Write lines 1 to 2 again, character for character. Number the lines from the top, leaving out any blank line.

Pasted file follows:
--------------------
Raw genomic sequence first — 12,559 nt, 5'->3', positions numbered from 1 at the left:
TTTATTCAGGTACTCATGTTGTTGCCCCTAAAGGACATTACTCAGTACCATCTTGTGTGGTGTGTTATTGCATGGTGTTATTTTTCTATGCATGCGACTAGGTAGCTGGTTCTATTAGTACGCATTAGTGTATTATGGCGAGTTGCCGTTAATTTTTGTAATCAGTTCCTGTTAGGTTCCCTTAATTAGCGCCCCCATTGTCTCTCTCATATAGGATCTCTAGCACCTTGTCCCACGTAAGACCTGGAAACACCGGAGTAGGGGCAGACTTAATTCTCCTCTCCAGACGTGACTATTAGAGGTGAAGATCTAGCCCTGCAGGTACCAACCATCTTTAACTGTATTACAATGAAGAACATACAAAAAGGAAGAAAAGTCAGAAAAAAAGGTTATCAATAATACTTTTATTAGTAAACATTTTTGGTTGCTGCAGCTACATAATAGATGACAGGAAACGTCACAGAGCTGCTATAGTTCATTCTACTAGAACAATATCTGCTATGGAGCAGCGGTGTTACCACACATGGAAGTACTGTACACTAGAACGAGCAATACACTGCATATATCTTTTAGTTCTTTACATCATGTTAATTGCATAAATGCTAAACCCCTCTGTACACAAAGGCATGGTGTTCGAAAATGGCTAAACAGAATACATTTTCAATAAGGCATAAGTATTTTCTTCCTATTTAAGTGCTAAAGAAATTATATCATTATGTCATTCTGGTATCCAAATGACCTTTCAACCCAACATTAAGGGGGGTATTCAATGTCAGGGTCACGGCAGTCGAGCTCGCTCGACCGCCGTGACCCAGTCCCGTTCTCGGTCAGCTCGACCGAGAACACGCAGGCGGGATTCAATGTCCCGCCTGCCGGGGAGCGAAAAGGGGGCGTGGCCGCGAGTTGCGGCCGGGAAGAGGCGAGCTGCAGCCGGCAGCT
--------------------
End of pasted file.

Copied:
Raw genomic sequence first — 12,559 nt, 5'->3', positions numbered from 1 at the left:
TTTATTCAGGTACTCATGTTGTTGCCCCTAAAGGACATTACTCAGTACCATCTTGTGTGGTGTGTTATTGCATGGTGTTATTTTTCTATGCATGCGACTAGGTAGCTGGTTCTATTAGTACGCATTAGTGTATTATGGCGAGTTGCCGTTAATTTTTGTAATCAGTTCCTGTTAGGTTCCCTTAATTAGCGCCCCCATTGTCTCTCTCATATAGGATCTCTAGCACCTTGTCCCACGTAAGACCTGGAAACACCGGAGTAGGGGCAGACTTAATTCTCCTCTCCAGACGTGACTATTAGAGGTGAAGATCTAGCCCTGCAGGTACCAACCATCTTTAACTGTATTACAATGAAGAACATACAAAAAGGAAGAAAAGTCAGAAAAAAAGGTTATCAATAATACTTTTATTAGTAAACATTTTTGGTTGCTGCAGCTACATAATAGATGACAGGAAACGTCACAGAGCTGCTATAGTTCATTCTACTAGAACAATATCTGCTATGGAGCAGCGGTGTTACCACACATGGAAGTACTGTACACTAGAACGAGCAATACACTGCATATATCTTTTAGTTCTTTACATCATGTTAATTGCATAAATGCTAAACCCCTCTGTACACAAAGGCATGGTGTTCGAAAATGGCTAAACAGAATACATTTTCAATAAGGCATAAGTATTTTCTTCCTATTTAAGTGCTAAAGAAATTATATCATTATGTCATTCTGGTATCCAAATGACCTTTCAACCCAACATTAAGGGGGGTATTCAATGTCAGGGTCACGGCAGTCGAGCTCGCTCGACCGCCGTGACCCAGTCCCGTTCTCGGTCAGCTCGACCGAGAACACGCAGGCGGGATTCAATGTCCCGCCTGCCGGGGAGCGAAAAGGGGGCGTGGCCGCGAGTTGCGGCCGGGAAGAGGCGAGCTGCAGCCGGCAGCT